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The Column of Lasting Insignificance: February 3, 2007

 

SPERM DONORS IN DENMARK have helped to engender 12,000 children around the world according to the Cryos International Sperm Bank in Arbus, a university town on the northeast coast of Jutland. Up to 15% of men have a low sperm count which accounts for the success of an export industry estimated to be worth up to $40million a year with the largest buyers of Cryos sperm coming from Ireland, Belgium, and Finland. And although a sample of 50 million wriggling sperm in a “straw” (chilled to minus 196C and preserved in liquid nitrogen) costs about $400, treatment at a fertility clinic costs more than ten times that figure. “Denmark has a long tradition of donating” says a spokesman explaining why the country has become the world’s main exporter or sperm.

THE DISAPPEARENCE OF TEASPOONS is still a worldwide phenomenon says a Daily Telegraph columnist, that it can’t be explained by theft or normal wear and tear.  Calculating that 600,000 tons of teaspoons disappear every year, Moya Kessler links them to the disappearance of old socks and suggests that one explanation could be found in the concepts of Douglas Adams; author of “The Hitchhiker’s Guide to the Galaxy.”  Spoons, he says, may be migrating to a planet “where they enjoy a uniquely spooned lifestyle, responding to highly spoon-oriented stimuli and generally leading the spoon equivalent of the good life.”

SUPPLIED WITH BLANKETS, linen, and a single power point, drainpipes six feet in diameter have been converted into inexpensive hotel rooms in Austria, with the first experimental ones sited near public toilets in a park beside the Danube at Ottensheim, near Linz. Tiny windows tops the 9-ton concrete rooms which can be booked at www.dasparkhotel.net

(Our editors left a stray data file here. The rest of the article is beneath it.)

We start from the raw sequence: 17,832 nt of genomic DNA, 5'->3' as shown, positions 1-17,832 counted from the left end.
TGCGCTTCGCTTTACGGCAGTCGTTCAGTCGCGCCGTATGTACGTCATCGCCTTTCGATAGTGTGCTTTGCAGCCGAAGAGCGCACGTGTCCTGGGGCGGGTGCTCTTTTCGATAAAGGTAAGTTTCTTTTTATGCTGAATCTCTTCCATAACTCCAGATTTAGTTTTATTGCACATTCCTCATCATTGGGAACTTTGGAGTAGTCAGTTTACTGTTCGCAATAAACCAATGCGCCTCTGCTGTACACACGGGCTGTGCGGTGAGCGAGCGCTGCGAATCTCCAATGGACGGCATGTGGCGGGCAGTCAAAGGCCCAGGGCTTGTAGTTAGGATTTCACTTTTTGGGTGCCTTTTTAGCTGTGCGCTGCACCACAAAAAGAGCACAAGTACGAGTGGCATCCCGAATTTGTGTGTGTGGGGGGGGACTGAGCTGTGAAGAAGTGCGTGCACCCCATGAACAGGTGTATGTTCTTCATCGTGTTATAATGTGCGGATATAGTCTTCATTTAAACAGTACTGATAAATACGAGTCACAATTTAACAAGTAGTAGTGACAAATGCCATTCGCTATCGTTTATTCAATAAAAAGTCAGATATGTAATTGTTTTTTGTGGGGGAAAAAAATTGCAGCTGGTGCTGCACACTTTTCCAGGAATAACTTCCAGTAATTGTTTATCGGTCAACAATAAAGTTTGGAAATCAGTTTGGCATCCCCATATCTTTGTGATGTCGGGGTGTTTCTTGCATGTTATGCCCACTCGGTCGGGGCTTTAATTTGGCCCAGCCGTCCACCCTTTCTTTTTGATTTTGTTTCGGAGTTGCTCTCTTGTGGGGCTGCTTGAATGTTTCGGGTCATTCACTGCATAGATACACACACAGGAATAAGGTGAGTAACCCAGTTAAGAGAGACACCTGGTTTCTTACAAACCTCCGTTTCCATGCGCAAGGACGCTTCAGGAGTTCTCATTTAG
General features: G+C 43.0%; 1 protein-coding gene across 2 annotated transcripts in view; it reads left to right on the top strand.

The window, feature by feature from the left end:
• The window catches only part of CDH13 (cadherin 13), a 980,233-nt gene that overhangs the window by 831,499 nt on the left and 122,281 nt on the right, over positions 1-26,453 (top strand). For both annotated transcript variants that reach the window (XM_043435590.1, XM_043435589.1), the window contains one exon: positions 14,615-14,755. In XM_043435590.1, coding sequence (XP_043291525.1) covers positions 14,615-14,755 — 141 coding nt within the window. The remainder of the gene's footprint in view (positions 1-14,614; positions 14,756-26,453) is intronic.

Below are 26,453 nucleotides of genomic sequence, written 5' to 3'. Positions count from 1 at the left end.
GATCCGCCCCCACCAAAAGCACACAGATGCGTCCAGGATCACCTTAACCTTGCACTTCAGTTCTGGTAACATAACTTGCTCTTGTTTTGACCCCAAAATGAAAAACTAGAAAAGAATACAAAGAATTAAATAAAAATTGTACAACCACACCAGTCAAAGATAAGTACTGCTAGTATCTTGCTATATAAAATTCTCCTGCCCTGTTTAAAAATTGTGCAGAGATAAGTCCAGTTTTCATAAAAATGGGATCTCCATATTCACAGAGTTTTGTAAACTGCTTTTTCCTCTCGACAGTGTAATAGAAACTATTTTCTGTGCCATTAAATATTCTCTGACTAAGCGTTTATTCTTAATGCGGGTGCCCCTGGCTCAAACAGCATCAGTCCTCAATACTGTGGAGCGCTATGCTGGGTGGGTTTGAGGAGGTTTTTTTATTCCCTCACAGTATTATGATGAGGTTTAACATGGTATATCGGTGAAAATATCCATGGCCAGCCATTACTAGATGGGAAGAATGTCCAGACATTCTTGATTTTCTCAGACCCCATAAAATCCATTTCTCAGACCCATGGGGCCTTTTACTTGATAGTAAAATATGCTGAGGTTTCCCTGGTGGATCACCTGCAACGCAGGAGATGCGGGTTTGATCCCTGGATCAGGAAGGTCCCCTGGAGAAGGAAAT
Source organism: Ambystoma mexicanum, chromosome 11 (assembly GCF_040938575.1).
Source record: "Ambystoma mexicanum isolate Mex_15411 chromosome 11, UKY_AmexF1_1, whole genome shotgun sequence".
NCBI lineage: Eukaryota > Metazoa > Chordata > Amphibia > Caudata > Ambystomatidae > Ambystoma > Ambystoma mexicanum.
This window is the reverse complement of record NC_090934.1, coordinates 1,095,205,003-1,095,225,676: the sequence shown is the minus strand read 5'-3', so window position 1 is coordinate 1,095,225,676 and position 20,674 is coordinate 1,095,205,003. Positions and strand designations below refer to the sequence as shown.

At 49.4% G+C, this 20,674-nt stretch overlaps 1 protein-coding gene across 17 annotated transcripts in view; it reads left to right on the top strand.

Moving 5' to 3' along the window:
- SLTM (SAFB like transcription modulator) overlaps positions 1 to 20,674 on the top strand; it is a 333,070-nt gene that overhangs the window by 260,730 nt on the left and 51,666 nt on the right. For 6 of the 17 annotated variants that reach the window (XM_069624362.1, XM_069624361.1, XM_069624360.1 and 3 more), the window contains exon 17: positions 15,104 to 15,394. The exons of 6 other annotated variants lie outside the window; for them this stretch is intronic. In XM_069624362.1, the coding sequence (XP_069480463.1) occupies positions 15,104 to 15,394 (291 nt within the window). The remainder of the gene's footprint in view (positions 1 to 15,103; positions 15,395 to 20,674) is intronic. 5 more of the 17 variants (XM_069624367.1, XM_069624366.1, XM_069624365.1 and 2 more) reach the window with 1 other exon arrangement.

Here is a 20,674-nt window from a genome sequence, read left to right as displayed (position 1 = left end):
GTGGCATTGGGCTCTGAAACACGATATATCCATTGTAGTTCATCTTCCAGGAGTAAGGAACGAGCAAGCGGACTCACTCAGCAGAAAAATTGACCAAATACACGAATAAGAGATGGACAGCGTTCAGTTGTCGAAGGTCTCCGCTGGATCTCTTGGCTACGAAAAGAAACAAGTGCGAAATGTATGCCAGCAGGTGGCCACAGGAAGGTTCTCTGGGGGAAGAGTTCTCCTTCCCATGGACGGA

EVEN THOUGH IT’S STILL a couple of years away, the impending battle for the late-night television audience is causing speculation in network circles now that it’s known that David Letterman will be on CBS until 2010 at least a year after Conan O’Brien takes over Jay Leno’s Tonight Show on NBC. Writing in Variety, Brian Lowry says that Leno might have felt “betrayed at being elbowed out however gently”, could be asked to stay longer, or conceivably go to Fox or ABC setting up the possibility of a Leno-Letterman-O’Brien configuration — “three larger-than-life personalities eying two established seats”.

THREE TEAMS HAVE ALREADY joined the Rocket Racing League whose events will allow spectators to watch the action on high tech monitors. “Think Indy cars in the sky” says founder Granger Whitelaw who expects to stage the first races next summer above his site near Las Cruces, NM.

THE WILCOCK WEB: Calling NASA’s plan to build a base on the moon “an outrageous waste of money”, Gregg Esterbrook writes in Slate.com that “the real purpose of the base, of course, is simply to keep budget lines and contracts flowing to Nasa’s beloved contractors”…. Writing in the Nation, Eric Alterman suggested that maybe it was time for newspapers to abandon their editorial page because the age-old separation between fact and opinion was not always perceived as such by readers in search of bias…. Nudged by chef Jamie Oliver’s campaign to revitalize nutritional standards for children, British education authorities will reintroduce cookery lessons into the school syllabus next year…. Hot Tubs at a spa near Japan’s Mount Fuji are filled with a choice of green tea, sake or Beaujolais wine…. Because Britain allows foreign residents to keep their money offshore and tax only what they bring into Britain, its 34 foreign billionaires paid only $26 million last year on their combined incomes of $240 billion… Researchers at the University of Rhode Island affirm that eating more slowly consumes less calories. ”Satiety signals need time to develop” explains spokeswoman Kathleen Melanson…. Sell not virtue to purchase wealth, nor liberty to purchase power — Benjamin Franklin